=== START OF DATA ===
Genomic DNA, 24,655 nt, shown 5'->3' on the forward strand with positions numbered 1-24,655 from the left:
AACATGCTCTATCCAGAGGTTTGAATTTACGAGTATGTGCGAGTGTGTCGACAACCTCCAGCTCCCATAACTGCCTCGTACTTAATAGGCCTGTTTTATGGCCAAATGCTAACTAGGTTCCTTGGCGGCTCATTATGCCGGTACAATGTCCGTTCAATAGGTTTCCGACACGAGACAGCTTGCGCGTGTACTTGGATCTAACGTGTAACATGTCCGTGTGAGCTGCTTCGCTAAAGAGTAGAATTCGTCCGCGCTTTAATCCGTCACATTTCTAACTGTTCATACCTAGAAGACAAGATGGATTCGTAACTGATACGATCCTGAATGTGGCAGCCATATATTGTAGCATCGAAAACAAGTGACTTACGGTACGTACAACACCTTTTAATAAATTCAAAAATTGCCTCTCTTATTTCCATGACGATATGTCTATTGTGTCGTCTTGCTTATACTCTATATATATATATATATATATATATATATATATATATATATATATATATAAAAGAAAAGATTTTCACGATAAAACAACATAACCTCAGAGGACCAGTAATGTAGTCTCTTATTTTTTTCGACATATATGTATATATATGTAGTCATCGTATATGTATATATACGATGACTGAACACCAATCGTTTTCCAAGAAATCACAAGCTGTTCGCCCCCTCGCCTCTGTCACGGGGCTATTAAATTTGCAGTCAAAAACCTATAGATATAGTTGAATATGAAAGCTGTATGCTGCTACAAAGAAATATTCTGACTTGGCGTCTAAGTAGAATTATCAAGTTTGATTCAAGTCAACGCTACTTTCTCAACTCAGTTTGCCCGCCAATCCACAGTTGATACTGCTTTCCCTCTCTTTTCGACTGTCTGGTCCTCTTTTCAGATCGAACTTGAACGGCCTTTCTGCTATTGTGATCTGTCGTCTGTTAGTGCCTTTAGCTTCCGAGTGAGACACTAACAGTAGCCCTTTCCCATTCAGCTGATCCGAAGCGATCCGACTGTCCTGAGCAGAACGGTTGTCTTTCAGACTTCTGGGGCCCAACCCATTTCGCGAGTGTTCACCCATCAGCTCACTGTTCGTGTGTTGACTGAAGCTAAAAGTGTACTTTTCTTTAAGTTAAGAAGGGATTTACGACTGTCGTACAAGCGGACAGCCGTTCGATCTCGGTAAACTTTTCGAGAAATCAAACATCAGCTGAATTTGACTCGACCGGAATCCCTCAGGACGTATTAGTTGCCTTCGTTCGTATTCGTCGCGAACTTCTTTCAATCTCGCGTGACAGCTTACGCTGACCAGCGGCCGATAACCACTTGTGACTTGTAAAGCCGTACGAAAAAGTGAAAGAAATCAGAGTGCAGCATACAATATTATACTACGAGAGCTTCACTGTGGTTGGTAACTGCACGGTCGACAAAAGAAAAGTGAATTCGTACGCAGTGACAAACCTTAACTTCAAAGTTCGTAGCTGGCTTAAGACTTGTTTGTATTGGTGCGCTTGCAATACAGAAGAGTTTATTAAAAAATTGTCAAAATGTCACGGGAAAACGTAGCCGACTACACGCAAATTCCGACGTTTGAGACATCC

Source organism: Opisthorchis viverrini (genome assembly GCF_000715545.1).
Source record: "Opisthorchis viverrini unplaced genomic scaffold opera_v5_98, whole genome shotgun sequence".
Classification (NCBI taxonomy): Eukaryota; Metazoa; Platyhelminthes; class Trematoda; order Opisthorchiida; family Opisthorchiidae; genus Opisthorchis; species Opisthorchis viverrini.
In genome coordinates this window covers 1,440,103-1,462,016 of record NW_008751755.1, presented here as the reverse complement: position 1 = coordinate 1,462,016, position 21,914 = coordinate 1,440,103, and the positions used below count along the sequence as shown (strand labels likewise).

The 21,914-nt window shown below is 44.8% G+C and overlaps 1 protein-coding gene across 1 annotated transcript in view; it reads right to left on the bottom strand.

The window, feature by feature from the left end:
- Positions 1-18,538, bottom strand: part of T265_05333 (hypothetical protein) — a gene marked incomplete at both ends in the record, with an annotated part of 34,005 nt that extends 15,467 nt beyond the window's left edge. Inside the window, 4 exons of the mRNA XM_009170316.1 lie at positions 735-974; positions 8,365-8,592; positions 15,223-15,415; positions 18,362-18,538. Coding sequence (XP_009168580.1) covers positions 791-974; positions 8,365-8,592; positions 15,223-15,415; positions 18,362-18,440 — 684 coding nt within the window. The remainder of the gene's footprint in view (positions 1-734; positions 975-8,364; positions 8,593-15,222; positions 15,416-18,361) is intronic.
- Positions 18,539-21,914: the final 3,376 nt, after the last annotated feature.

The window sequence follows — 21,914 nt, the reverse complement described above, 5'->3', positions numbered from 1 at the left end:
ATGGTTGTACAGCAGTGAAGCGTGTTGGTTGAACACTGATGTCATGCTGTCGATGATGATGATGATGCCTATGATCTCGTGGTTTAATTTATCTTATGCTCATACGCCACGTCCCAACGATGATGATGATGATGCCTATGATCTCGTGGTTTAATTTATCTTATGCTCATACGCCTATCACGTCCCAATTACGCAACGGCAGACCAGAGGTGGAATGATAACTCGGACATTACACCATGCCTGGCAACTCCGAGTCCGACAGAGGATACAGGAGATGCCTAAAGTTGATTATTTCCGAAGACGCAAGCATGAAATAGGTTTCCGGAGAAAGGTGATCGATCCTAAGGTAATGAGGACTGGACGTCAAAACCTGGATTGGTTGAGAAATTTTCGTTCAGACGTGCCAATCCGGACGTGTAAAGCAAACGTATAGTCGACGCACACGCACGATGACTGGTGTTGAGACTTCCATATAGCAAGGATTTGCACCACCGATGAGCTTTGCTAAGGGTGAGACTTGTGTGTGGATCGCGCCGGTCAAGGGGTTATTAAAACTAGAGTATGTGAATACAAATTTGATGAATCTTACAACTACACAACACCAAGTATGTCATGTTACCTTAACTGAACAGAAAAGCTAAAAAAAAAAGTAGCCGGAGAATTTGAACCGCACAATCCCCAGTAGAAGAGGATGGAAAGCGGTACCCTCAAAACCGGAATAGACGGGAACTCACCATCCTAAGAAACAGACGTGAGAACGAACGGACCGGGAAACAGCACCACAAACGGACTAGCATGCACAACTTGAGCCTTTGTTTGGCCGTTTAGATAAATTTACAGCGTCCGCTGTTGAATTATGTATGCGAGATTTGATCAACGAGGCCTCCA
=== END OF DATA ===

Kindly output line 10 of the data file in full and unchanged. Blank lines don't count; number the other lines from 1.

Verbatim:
- Positions 18,539-21,914: the final 3,376 nt, after the last annotated feature.